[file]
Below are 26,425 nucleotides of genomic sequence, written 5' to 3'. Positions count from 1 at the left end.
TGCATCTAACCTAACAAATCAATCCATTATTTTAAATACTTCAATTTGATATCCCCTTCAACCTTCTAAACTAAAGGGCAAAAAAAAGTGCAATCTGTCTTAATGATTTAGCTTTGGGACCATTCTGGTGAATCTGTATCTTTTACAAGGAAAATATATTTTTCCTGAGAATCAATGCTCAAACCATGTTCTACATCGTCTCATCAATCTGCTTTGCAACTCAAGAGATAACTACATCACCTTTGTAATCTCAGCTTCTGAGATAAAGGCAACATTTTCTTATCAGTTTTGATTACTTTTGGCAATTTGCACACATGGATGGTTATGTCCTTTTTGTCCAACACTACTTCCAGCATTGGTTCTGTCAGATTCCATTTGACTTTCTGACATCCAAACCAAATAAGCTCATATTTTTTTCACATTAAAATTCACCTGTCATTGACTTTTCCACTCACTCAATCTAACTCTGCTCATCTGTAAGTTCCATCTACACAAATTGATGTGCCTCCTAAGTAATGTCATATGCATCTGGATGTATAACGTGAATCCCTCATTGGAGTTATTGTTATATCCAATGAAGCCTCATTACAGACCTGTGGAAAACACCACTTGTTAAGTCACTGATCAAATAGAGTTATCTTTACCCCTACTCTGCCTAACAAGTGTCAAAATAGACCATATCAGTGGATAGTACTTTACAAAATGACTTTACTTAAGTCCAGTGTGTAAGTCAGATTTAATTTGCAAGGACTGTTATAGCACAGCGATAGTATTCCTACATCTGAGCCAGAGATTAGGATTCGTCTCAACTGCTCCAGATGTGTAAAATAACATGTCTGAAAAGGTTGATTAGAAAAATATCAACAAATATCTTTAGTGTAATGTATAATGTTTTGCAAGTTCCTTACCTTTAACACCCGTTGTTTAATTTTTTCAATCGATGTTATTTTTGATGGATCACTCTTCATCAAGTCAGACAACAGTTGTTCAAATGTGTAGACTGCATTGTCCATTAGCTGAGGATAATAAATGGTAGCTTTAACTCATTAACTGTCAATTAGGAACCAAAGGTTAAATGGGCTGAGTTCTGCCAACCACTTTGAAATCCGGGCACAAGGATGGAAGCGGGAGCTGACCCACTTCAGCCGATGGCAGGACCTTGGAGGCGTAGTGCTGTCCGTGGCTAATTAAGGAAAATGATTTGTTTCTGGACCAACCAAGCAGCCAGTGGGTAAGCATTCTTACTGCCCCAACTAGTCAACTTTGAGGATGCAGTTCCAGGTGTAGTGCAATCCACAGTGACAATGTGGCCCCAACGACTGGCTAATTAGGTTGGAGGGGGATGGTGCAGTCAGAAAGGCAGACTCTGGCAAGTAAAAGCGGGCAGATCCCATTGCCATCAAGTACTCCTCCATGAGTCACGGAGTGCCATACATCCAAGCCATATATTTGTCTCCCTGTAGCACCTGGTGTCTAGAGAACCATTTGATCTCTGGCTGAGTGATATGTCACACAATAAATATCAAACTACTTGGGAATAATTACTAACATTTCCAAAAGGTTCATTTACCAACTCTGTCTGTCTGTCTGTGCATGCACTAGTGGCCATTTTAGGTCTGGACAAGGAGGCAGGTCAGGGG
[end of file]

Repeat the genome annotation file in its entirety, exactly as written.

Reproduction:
Below are 26,425 nucleotides of genomic sequence, written 5' to 3'. Positions count from 1 at the left end.
TGCATCTAACCTAACAAATCAATCCATTATTTTAAATACTTCAATTTGATATCCCCTTCAACCTTCTAAACTAAAGGGCAAAAAAAAGTGCAATCTGTCTTAATGATTTAGCTTTGGGACCATTCTGGTGAATCTGTATCTTTTACAAGGAAAATATATTTTTCCTGAGAATCAATGCTCAAACCATGTTCTACATCGTCTCATCAATCTGCTTTGCAACTCAAGAGATAACTACATCACCTTTGTAATCTCAGCTTCTGAGATAAAGGCAACATTTTCTTATCAGTTTTGATTACTTTTGGCAATTTGCACACATGGATGGTTATGTCCTTTTTGTCCAACACTACTTCCAGCATTGGTTCTGTCAGATTCCATTTGACTTTCTGACATCCAAACCAAATAAGCTCATATTTTTTTCACATTAAAATTCACCTGTCATTGACTTTTCCACTCACTCAATCTAACTCTGCTCATCTGTAAGTTCCATCTACACAAATTGATGTGCCTCCTAAGTAATGTCATATGCATCTGGATGTATAACGTGAATCCCTCATTGGAGTTATTGTTATATCCAATGAAGCCTCATTACAGACCTGTGGAAAACACCACTTGTTAAGTCACTGATCAAATAGAGTTATCTTTACCCCTACTCTGCCTAACAAGTGTCAAAATAGACCATATCAGTGGATAGTACTTTACAAAATGACTTTACTTAAGTCCAGTGTGTAAGTCAGATTTAATTTGCAAGGACTGTTATAGCACAGCGATAGTATTCCTACATCTGAGCCAGAGATTAGGATTCGTCTCAACTGCTCCAGATGTGTAAAATAACATGTCTGAAAAGGTTGATTAGAAAAATATCAACAAATATCTTTAGTGTAATGTATAATGTTTTGCAAGTTCCTTACCTTTAACACCCGTTGTTTAATTTTTTCAATCGATGTTATTTTTGATGGATCACTCTTCATCAAGTCAGACAACAGTTGTTCAAATGTGTAGACTGCATTGTCCATTAGCTGAGGATAATAAATGGTAGCTTTAACTCATTAACTGTCAATTAGGAACCAAAGGTTAAATGGGCTGAGTTCTGCCAACCACTTTGAAATCCGGGCACAAGGATGGAAGCGGGAGCTGACCCACTTCAGCCGATGGCAGGACCTTGGAGGCGTAGTGCTGTCCGTGGCTAATTAAGGAAAATGATTTGTTTCTGGACCAACCAAGCAGCCAGTGGGTAAGCATTCTTACTGCCCCAACTAGTCAACTTTGAGGATGCAGTTCCAGGTGTAGTGCAATCCACAGTGACAATGTGGCCCCAACGACTGGCTAATTAGGTTGGAGGGGGATGGTGCAGTCAGAAAGGCAGACTCTGGCAAGTAAAAGCGGGCAGATCCCATTGCCATCAAGTACTCCTCCATGAGTCACGGAGTGCCATACATCCAAGCCATATATTTGTCTCCCTGTAGCACCTGGTGTCTAGAGAACCATTTGATCTCTGGCTGAGTGATATGTCACACAATAAATATCAAACTACTTGGGAATAATTACTAACATTTCCAAAAGGTTCATTTACCAACTCTGTCTGTCTGTCTGTGCATGCACTAGTGGCCATTTTAGGTCTGGACAAGGAGGCAGGTCAGGGG